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GP Week : Issue 120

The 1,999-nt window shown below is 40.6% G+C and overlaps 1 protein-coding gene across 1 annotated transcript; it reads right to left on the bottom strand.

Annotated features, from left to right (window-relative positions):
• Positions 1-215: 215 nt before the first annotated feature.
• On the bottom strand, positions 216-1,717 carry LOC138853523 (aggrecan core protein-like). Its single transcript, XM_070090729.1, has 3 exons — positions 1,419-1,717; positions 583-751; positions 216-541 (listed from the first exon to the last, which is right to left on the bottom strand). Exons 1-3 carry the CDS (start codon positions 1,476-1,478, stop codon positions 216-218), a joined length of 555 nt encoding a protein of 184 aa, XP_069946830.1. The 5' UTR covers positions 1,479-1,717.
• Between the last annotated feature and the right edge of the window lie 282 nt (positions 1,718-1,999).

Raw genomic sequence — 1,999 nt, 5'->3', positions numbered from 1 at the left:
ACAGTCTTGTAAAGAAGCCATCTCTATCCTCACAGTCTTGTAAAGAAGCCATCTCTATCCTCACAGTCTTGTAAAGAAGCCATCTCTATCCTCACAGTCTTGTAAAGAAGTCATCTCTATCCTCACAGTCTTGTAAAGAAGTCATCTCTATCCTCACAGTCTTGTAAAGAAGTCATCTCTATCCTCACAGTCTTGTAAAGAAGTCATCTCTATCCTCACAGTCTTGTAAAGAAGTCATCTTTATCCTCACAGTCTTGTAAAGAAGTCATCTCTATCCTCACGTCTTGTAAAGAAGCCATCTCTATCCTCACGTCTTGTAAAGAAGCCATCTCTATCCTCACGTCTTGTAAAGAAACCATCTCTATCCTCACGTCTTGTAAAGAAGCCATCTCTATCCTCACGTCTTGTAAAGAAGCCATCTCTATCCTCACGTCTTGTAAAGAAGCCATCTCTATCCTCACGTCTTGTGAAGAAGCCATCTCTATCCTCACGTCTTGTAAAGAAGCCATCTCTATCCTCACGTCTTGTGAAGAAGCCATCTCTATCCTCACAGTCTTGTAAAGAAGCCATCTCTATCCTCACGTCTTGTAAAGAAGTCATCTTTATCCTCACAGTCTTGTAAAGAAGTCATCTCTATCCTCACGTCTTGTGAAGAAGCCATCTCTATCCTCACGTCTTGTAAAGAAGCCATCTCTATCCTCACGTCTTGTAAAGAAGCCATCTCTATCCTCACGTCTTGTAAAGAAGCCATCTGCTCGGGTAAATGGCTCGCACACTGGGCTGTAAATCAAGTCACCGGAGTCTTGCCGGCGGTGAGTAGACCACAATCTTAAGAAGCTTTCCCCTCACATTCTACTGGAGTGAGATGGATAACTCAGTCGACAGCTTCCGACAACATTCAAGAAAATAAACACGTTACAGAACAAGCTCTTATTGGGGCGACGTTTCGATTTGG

F1 NEWS >> FIA reveals ‘time-line’ as Bahrain pulls the plug In the non-stop political manoeu- vring that surrounded the post- ponement, rescheduling, and cancellation of the 2011 Bahrain Grand Prix, positions changed on a seemingly hourly basis. Formula One boss Bernie Ecclestone was all for rescheduling the March race, but changed his tune in the light of serious criticism from fans, the media, and human rights organisations around the world. FIA President Jean Todt was left to face the global ire on his own, and Ecclestone’s Machiavellian machi- nations were viewed with grudging respect. But in the Montreal paddock this weekend, the FIA released a time- line of the events leading up to the Bahrain decision that showed Ecclestone was still pushing to hold the postponed race on 4 December long after he had criticised the FIA for their attempts to squeeze the event into an already crowded calendar. At the 3 June meeting of the World Motor Sport Council, “the WMSC approved by a unanimous vote the proposal submitted by the commercial rights holder for the Championship (represented by Bernie Ecclestone, who is also the representative of the Formula 1 Constructors, appointed by the World Council) to hold the GP of Bahrain on 30 October”. On 7 June, FOTA wrote to the FIA, emphasising the teams’ desire that the 2011 Bahrain race be cancelled. “ Whilst we support the idea of racing in Bahrain - a country that has always hosted us with enthu- siasm and warmth - once the security conditions have been fully reestab- lished, we feel that there are funda- mental issues linked to the logis- tics of reintroducing such a race as proposed that have to be consid- ered,” the letter, signed by Martin Whitmarsh and Eric Boullier, stated. “Finally,” FOTA wrote, “we would like to draw your attention to articles 65, 66 and 198 of the International Sporting Code that define the dead- lines for the publication of calendars for FIA Championships (art. 198), as well as the procedures for modifying the dates and venues of the events (art. 65 and 66) where the consent of all competitors is required.” On 9 June, the FIA responded to FOTA, saying that the responsibility for the calendar lay with Ecclestone. Also on 9 June, “the commercial rights holder proposed to the FIA that the GP of Bahrain be rescheduled for 4 December”. This date is signifi- cant, because Ecclestone had been publicly critical of Todt’s attempts to reschedule the race for over a week, while privately attempting to engi- neer the same result. Neither Ecclestone, Todt, nor the FIA have come out of the affair smelling of roses. The Bahrainis took it upon themselves to cancel the race on 10 June. ON Thursday evening in Montreal, 240 Formula One fans attended Canada’s first FOTA Fans’ Forum. The Montreal event was the second of its kind to be held by FOTA, following on from a successful London forum held in 2010. Fans were given the opportunity to engage with senior team personnel, drivers, and paddock figures, letting the great and the good of Formula One know what was important to their viewers. The 2013 engine changes were widely unpopular with fans, who were concerned about the potential lack of noise. The FIA came in for widespread criticism from those who felt that the key to Formula 1’s success was the ongoing technological arms race, and not its road relevance or environmental impact. The teams were widely praised for their efforts to involve fans using social media, but not everyone in the paddock is comfortable with the emergence of social technology. Williams’ Adam Parr said “I’m a bit old- fashioned; I don’t tweet and I’m not on Facebook. I struggle a bit with it because sometimes you can get a bit too involved in other people’s lives. I had a very inter- esting meeting in New York the day before yesterday with a fashion label and they said people like Burberry are using social networking almost exclusively now. It’s foolish to ignore it, but I struggle with it personally.” But most interesting were the comments from Ferrari PR Luca Colajanni, who was concerned about the proliferation of unsub- stantiated information found online. “We don’t let our drivers use Twitter because we don’t want them writing some- thing that can be misinterpreted,” Colajanni explained. “We want control and we need to find the right balance.” Those present praised some of this season’s rule changes. Both the DRS and the new Pirelli tyres were popular, with fans excited about a return to on-track action. But the stewards came in for some criticism, as it was felt they were heavy-handed in penalising the sort of racing incidents that make Formula One memorable. FOTA holds Canadian fan forum 11